Condemned inmate makes a deal for life in prison

Former National Guardsman killed his ex-in-laws, wounded his ex-wife

By Brett Barrouquere
Associated Press

LOUISVILLE, Ky. (AP) — A former Kentucky National Guard soldier facing a resentencing in a death penalty case for slaying his former in-laws and wounding his ex-wife has reached a deal to avoid a possible execution.

Under the terms of a deal reached Monday, 41-year-old Miguel Angel “Mickey” Soto will serve life in prison without parole for killing 65-year-old Armott Porter and his wife, 58-year-old Edna Porter of Crestwood, on June 29, 1999. The deal doesn’t affect Soto’s 50-year sentence for attempted murder in the wounding of his ex-wife, Armotta Porter, and firing a shot in the direction of his then-3-year-old daughter, Brianna Porter.

Prosecutors said Soto used a .38 to kill Armott Porter and carried a .45 semiautomatic pistol during the attack.

As part of the agreement, Soto waived all appeals rights in state court. But Soto will be allowed to ask a federal judge to throw out his conviction.

Soto’s attorney, public defender David Barron, said he had spoken with prosecutors previously about reaching an agreement in Soto’s case but it didn’t come together until the two sides convened in Oldham Circuit Court on Monday for a hearing.

“I don’t know if you’d call it really fast, but it took a few hours,” Barron told The Associated Press. “He just had to waive all state litigation, now and in the future.”

Shelley Johnson, a spokeswoman for the Kentucky Attorney General’s Office, confirmed the agreement.

“The Office of the Attorney General agreed to the plea at the request of the victims’ family,” Johnson said.

Attempts to locate Armotta Porter on Tuesday and Wednesday morning were unsuccessful.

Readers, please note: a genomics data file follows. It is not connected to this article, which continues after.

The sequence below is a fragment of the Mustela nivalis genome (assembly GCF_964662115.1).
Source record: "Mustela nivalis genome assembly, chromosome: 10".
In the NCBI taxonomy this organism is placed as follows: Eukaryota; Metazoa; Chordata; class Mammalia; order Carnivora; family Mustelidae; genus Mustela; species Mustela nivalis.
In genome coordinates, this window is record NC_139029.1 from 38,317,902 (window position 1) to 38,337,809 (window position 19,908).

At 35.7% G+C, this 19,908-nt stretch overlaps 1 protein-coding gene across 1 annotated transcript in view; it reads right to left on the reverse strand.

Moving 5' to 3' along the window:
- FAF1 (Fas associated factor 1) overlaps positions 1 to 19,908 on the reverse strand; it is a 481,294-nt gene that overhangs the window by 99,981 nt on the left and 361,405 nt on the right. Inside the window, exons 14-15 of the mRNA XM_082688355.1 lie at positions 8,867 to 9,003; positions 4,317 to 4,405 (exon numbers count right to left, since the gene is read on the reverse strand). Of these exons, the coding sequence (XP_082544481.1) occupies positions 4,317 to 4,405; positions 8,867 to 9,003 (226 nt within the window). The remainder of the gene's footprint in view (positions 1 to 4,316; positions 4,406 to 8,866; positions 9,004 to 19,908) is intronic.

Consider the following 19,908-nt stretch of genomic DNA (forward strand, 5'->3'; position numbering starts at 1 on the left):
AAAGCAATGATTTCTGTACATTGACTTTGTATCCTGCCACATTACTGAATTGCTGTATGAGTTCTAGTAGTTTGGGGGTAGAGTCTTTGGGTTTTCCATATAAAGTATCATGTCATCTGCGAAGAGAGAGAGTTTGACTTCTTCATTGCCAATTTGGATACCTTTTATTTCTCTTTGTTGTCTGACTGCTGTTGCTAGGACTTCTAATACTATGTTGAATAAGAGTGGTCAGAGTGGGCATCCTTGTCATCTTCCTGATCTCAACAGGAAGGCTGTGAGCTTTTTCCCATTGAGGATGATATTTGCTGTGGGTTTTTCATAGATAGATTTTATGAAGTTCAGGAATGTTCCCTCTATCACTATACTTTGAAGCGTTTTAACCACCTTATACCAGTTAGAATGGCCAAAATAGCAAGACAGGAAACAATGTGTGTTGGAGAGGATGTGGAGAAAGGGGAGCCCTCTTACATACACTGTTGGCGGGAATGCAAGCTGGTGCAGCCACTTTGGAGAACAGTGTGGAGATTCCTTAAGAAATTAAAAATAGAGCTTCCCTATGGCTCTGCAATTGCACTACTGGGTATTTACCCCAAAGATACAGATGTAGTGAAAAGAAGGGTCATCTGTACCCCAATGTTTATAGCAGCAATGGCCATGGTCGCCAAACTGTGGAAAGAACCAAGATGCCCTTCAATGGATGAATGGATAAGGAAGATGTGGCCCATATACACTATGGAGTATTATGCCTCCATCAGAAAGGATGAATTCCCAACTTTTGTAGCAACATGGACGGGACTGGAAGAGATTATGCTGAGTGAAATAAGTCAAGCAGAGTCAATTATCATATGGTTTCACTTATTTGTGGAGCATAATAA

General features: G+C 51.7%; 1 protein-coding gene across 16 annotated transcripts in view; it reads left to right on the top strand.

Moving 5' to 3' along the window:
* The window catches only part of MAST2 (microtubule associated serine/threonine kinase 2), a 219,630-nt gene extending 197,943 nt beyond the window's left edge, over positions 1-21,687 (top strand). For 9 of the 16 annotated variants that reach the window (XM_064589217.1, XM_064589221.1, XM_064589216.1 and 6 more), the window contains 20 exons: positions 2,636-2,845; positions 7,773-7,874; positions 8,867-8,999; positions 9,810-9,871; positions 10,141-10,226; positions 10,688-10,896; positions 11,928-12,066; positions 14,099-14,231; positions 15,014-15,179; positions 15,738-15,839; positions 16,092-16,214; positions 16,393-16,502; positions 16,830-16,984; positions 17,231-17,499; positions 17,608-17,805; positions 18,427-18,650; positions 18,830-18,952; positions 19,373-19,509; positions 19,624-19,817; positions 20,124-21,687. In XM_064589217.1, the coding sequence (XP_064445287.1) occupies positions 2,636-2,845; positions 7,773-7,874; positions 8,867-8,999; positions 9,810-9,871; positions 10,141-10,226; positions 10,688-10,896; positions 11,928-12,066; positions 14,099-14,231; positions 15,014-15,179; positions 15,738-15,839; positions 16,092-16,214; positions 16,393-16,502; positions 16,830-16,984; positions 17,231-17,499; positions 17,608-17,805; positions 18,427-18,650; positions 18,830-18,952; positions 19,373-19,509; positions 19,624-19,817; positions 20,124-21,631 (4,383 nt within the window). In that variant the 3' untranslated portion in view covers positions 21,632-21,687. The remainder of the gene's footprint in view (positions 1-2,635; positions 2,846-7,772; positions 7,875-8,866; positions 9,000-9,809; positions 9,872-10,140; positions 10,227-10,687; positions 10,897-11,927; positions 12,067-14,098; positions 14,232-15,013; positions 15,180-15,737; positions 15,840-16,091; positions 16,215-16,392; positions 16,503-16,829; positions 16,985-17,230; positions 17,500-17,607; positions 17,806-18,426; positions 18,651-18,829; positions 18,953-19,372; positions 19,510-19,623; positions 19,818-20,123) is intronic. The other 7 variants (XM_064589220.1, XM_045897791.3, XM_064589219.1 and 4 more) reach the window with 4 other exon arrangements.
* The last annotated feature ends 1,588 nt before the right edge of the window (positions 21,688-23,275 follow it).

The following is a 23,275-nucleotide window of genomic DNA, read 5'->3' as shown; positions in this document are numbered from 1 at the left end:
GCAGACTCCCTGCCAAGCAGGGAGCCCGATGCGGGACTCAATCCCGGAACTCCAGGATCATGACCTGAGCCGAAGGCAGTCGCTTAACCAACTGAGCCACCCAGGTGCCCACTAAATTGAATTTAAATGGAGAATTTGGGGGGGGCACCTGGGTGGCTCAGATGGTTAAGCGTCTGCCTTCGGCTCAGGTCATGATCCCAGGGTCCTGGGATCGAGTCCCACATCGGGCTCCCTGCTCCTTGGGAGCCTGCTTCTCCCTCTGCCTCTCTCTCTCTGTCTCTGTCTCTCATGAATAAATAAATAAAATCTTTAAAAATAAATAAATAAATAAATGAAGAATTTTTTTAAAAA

Oldham Circuit Judge Karen Conrad upheld Soto’s conviction, but granted him a new sentencing hearing in February 2011. Conrad found that a juror gave inaccurate statements during pretrial questioning. Conrad also found that the same juror in the case failed to follow his oath and consider mitigating evidence in the case.

Soto had admitted shooting Armott Porter in a shed behind the Porter home, then entering the house and shooting Edna Porter. He then waited for his ex-wife, Armotta Porter, to arrive, prosecutors said.
Porter testified that Soto shot her in the back as she ran from him, after pushing their 3-year-old daughter, Brianna, into the laundry room. Armotta Porter also went into the laundry room, where Soto fired through the door, hitting her in the knee.

On a 911 tape of Armotta Porter calling for help, she could be heard telling Brianna to go watch TV while she talked on the phone.

Soto remains at the Kentucky State Penitentiary in Eddyville, a maximum security facility that houses violent inmates as well as death row.

Kentucky is in the midst of changing its execution process and switching to a one- or two-drug process. The Justice Cabinet and Department of Corrections are set to release a version of the process on Nov. 15. That document would then be reviewed by lawmakers. The state last executed in inmate in 2008.